There are already nine million borrowers in default, with millions more on the way.  Analysts project two million Americans will file for unemployment this week alone.  Here’s why lawmakers looking to help student loan borrowers need to do more than just “pause” student loan payments:

  • Forcing borrowers to pause payments for a few months will *increase* student loan defaults down the road. The Department of Education and the student loan servicing industry have a terrible track record implementing “mandatory forbearances” (the technical term for pausing payments) in the event of a natural disaster or other state of emergency. The bungled handling of these interventions following hurricanes Maria and Harvey drove tens of thousands of unnecessary loan defaults last year alone. That’s because, even under the best circumstances, the student loan industry is ill-equipped to navigate the transition from forbearance back into repayment, particularly for the most economically vulnerable borrowers. Any plan that relies on servicers to do the heavy lifting fails to recognize that the servicing system is collapsing before our eyes:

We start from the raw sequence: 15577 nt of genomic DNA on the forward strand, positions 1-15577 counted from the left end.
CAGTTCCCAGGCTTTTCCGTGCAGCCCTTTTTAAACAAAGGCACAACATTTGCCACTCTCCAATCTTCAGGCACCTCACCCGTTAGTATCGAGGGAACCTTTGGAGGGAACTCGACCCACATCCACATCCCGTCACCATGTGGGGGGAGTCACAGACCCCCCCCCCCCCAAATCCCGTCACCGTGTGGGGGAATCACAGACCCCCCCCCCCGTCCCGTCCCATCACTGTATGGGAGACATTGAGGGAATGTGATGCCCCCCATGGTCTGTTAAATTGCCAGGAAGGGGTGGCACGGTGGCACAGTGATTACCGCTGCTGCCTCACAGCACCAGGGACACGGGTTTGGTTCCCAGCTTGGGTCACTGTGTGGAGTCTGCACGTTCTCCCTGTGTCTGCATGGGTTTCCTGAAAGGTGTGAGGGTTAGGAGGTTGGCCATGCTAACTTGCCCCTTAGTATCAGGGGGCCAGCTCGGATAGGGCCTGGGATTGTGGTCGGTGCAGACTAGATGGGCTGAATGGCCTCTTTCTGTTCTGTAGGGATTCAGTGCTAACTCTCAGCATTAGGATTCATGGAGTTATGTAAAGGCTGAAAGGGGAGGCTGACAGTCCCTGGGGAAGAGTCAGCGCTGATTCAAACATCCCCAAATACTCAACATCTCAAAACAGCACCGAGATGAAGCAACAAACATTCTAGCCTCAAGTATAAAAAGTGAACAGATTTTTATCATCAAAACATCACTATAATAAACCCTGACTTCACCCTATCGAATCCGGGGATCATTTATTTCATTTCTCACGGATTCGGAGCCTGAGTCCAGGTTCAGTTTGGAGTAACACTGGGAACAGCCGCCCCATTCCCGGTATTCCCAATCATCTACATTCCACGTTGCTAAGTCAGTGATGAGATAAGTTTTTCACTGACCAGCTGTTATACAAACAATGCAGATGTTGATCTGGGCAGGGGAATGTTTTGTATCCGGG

• By limiting a pause in payments to only certain Direct Loan borrowers, this proposal fails to provide broad-based relief for everyone else. This will hamstring the economy and leave millions of borrowers without help. More than 12 million student loan borrowers owe a federal student loan made through a program other than the Direct Loan program. This proposal to pause payments fails to provide any relief to these borrowers and instead, leaves them at the mercy of a student loan system that is already cracking under the stress of this pandemic. As we see more call centers close and more student loan companies struggle to maintain staffing to field calls from struggling borrowers, policymakers need to recognize that every student loan borrower may soon have no way to have basic questions answered or enroll in the consumer protections that exist under current law.  It is critical that any proposal to protect borrowers be inclusive of all borrowers with federal student loans.